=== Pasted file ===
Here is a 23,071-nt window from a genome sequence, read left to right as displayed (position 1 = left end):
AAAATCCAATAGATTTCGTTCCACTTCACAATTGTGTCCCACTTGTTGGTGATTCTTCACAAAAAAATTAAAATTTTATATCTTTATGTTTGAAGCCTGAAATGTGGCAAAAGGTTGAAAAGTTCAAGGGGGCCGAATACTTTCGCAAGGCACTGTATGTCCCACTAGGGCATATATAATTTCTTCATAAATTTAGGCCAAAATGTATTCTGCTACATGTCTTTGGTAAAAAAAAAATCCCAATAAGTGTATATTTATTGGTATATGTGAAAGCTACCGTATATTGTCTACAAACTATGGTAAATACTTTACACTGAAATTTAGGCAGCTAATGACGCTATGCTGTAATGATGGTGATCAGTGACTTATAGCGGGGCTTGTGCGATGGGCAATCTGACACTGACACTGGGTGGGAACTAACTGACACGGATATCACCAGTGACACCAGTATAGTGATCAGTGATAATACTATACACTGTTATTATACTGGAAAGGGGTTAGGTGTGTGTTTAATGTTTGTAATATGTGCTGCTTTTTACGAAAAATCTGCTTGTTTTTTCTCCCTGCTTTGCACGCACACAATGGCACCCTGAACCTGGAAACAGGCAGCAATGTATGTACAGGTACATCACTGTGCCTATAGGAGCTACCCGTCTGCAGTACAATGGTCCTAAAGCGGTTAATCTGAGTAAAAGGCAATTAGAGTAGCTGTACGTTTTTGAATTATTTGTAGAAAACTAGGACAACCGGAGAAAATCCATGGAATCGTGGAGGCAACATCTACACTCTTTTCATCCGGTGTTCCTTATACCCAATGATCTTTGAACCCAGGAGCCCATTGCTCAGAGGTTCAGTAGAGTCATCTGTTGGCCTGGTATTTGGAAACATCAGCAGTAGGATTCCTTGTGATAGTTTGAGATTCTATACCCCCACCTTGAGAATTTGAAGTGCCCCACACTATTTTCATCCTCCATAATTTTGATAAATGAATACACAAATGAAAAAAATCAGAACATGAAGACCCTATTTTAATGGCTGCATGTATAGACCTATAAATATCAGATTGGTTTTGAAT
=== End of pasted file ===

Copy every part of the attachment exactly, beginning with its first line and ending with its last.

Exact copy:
Here is a 23,071-nt window from a genome sequence, read left to right as displayed (position 1 = left end):
AAAATCCAATAGATTTCGTTCCACTTCACAATTGTGTCCCACTTGTTGGTGATTCTTCACAAAAAAATTAAAATTTTATATCTTTATGTTTGAAGCCTGAAATGTGGCAAAAGGTTGAAAAGTTCAAGGGGGCCGAATACTTTCGCAAGGCACTGTATGTCCCACTAGGGCATATATAATTTCTTCATAAATTTAGGCCAAAATGTATTCTGCTACATGTCTTTGGTAAAAAAAAAATCCCAATAAGTGTATATTTATTGGTATATGTGAAAGCTACCGTATATTGTCTACAAACTATGGTAAATACTTTACACTGAAATTTAGGCAGCTAATGACGCTATGCTGTAATGATGGTGATCAGTGACTTATAGCGGGGCTTGTGCGATGGGCAATCTGACACTGACACTGGGTGGGAACTAACTGACACGGATATCACCAGTGACACCAGTATAGTGATCAGTGATAATACTATACACTGTTATTATACTGGAAAGGGGTTAGGTGTGTGTTTAATGTTTGTAATATGTGCTGCTTTTTACGAAAAATCTGCTTGTTTTTTCTCCCTGCTTTGCACGCACACAATGGCACCCTGAACCTGGAAACAGGCAGCAATGTATGTACAGGTACATCACTGTGCCTATAGGAGCTACCCGTCTGCAGTACAATGGTCCTAAAGCGGTTAATCTGAGTAAAAGGCAATTAGAGTAGCTGTACGTTTTTGAATTATTTGTAGAAAACTAGGACAACCGGAGAAAATCCATGGAATCGTGGAGGCAACATCTACACTCTTTTCATCCGGTGTTCCTTATACCCAATGATCTTTGAACCCAGGAGCCCATTGCTCAGAGGTTCAGTAGAGTCATCTGTTGGCCTGGTATTTGGAAACATCAGCAGTAGGATTCCTTGTGATAGTTTGAGATTCTATACCCCCACCTTGAGAATTTGAAGTGCCCCACACTATTTTCATCCTCCATAATTTTGATAAATGAATACACAAATGAAAAAAATCAGAACATGAAGACCCTATTTTAATGGCTGCATGTATAGACCTATAAATATCAGATTGGTTTTGAAT